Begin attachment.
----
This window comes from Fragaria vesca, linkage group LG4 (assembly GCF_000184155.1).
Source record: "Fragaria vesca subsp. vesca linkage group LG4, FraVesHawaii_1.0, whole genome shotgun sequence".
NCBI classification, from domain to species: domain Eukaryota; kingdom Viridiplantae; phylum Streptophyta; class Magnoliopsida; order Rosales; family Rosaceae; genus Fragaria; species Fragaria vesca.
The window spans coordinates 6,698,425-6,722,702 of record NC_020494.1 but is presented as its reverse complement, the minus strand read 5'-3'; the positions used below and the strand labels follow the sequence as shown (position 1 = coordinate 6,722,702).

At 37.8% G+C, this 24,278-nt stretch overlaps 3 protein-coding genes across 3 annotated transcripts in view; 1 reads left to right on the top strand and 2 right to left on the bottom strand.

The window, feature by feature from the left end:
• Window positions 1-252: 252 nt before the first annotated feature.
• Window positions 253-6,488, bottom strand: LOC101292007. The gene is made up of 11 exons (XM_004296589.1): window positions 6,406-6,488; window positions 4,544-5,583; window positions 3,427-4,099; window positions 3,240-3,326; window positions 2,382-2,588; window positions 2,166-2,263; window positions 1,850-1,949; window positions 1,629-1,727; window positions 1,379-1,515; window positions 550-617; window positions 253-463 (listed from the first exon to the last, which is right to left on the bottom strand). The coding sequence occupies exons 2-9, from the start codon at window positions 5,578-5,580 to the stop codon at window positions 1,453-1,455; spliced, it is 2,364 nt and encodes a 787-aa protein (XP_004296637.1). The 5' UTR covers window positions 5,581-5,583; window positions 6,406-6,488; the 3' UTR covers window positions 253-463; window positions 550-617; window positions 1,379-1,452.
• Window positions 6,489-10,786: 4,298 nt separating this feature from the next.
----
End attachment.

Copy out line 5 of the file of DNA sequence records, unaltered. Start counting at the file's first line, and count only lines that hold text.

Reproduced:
At 37.8% G+C, this 24,278-nt stretch overlaps 3 protein-coding genes across 3 annotated transcripts in view; 1 reads left to right on the top strand and 2 right to left on the bottom strand.